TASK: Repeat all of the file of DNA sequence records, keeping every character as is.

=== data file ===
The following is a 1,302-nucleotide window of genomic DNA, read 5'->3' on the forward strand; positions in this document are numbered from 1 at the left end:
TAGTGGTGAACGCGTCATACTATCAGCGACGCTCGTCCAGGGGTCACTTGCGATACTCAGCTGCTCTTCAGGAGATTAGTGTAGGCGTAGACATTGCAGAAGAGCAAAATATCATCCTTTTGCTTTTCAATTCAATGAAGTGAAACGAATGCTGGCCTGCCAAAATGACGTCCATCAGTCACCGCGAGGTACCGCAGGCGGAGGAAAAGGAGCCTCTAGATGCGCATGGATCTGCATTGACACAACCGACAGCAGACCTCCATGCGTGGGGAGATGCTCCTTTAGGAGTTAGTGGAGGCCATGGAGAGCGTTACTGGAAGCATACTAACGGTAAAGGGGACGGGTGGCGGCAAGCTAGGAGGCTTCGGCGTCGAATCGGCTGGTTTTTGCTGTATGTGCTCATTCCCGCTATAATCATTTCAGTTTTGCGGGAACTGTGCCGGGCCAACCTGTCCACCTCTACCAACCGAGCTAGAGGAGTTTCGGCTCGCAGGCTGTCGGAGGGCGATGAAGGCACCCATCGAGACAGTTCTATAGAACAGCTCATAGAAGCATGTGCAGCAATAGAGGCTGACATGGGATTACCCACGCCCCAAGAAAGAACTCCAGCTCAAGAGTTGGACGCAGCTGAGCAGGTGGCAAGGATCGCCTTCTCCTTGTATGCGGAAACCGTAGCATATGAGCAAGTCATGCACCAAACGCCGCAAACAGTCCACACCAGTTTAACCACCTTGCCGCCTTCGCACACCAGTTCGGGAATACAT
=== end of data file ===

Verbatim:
The following is a 1,302-nucleotide window of genomic DNA, read 5'->3' on the forward strand; positions in this document are numbered from 1 at the left end:
TAGTGGTGAACGCGTCATACTATCAGCGACGCTCGTCCAGGGGTCACTTGCGATACTCAGCTGCTCTTCAGGAGATTAGTGTAGGCGTAGACATTGCAGAAGAGCAAAATATCATCCTTTTGCTTTTCAATTCAATGAAGTGAAACGAATGCTGGCCTGCCAAAATGACGTCCATCAGTCACCGCGAGGTACCGCAGGCGGAGGAAAAGGAGCCTCTAGATGCGCATGGATCTGCATTGACACAACCGACAGCAGACCTCCATGCGTGGGGAGATGCTCCTTTAGGAGTTAGTGGAGGCCATGGAGAGCGTTACTGGAAGCATACTAACGGTAAAGGGGACGGGTGGCGGCAAGCTAGGAGGCTTCGGCGTCGAATCGGCTGGTTTTTGCTGTATGTGCTCATTCCCGCTATAATCATTTCAGTTTTGCGGGAACTGTGCCGGGCCAACCTGTCCACCTCTACCAACCGAGCTAGAGGAGTTTCGGCTCGCAGGCTGTCGGAGGGCGATGAAGGCACCCATCGAGACAGTTCTATAGAACAGCTCATAGAAGCATGTGCAGCAATAGAGGCTGACATGGGATTACCCACGCCCCAAGAAAGAACTCCAGCTCAAGAGTTGGACGCAGCTGAGCAGGTGGCAAGGATCGCCTTCTCCTTGTATGCGGAAACCGTAGCATATGAGCAAGTCATGCACCAAACGCCGCAAACAGTCCACACCAGTTTAACCACCTTGCCGCCTTCGCACACCAGTTCGGGAATACAT